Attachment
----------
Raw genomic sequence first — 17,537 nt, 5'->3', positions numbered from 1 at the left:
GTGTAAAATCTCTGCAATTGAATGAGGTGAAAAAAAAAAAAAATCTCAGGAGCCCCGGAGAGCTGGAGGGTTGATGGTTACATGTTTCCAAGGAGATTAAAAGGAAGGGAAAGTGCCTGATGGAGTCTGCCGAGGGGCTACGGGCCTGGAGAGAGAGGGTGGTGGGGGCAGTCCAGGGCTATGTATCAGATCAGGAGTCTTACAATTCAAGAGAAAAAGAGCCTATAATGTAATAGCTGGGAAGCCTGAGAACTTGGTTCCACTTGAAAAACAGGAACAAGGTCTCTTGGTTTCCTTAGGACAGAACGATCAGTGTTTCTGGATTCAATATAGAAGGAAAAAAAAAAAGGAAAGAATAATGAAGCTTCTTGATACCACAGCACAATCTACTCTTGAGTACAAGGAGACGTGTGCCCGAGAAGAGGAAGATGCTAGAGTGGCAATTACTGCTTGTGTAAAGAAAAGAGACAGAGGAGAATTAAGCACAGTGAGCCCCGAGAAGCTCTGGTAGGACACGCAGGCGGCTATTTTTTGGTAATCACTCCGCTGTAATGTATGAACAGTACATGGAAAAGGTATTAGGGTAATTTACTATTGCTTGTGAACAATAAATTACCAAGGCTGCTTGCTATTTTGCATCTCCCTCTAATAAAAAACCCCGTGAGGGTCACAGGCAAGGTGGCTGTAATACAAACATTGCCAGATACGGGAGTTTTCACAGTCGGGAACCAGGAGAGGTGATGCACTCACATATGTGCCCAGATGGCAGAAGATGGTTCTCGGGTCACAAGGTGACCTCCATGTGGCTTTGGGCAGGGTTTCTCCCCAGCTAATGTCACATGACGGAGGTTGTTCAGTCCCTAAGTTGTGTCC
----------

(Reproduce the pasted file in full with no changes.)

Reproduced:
Raw genomic sequence first — 17,537 nt, 5'->3', positions numbered from 1 at the left:
GTGTAAAATCTCTGCAATTGAATGAGGTGAAAAAAAAAAAAAATCTCAGGAGCCCCGGAGAGCTGGAGGGTTGATGGTTACATGTTTCCAAGGAGATTAAAAGGAAGGGAAAGTGCCTGATGGAGTCTGCCGAGGGGCTACGGGCCTGGAGAGAGAGGGTGGTGGGGGCAGTCCAGGGCTATGTATCAGATCAGGAGTCTTACAATTCAAGAGAAAAAGAGCCTATAATGTAATAGCTGGGAAGCCTGAGAACTTGGTTCCACTTGAAAAACAGGAACAAGGTCTCTTGGTTTCCTTAGGACAGAACGATCAGTGTTTCTGGATTCAATATAGAAGGAAAAAAAAAAAGGAAAGAATAATGAAGCTTCTTGATACCACAGCACAATCTACTCTTGAGTACAAGGAGACGTGTGCCCGAGAAGAGGAAGATGCTAGAGTGGCAATTACTGCTTGTGTAAAGAAAAGAGACAGAGGAGAATTAAGCACAGTGAGCCCCGAGAAGCTCTGGTAGGACACGCAGGCGGCTATTTTTTGGTAATCACTCCGCTGTAATGTATGAACAGTACATGGAAAAGGTATTAGGGTAATTTACTATTGCTTGTGAACAATAAATTACCAAGGCTGCTTGCTATTTTGCATCTCCCTCTAATAAAAAACCCCGTGAGGGTCACAGGCAAGGTGGCTGTAATACAAACATTGCCAGATACGGGAGTTTTCACAGTCGGGAACCAGGAGAGGTGATGCACTCACATATGTGCCCAGATGGCAGAAGATGGTTCTCGGGTCACAAGGTGACCTCCATGTGGCTTTGGGCAGGGTTTCTCCCCAGCTAATGTCACATGACGGAGGTTGTTCAGTCCCTAAGTTGTGTCC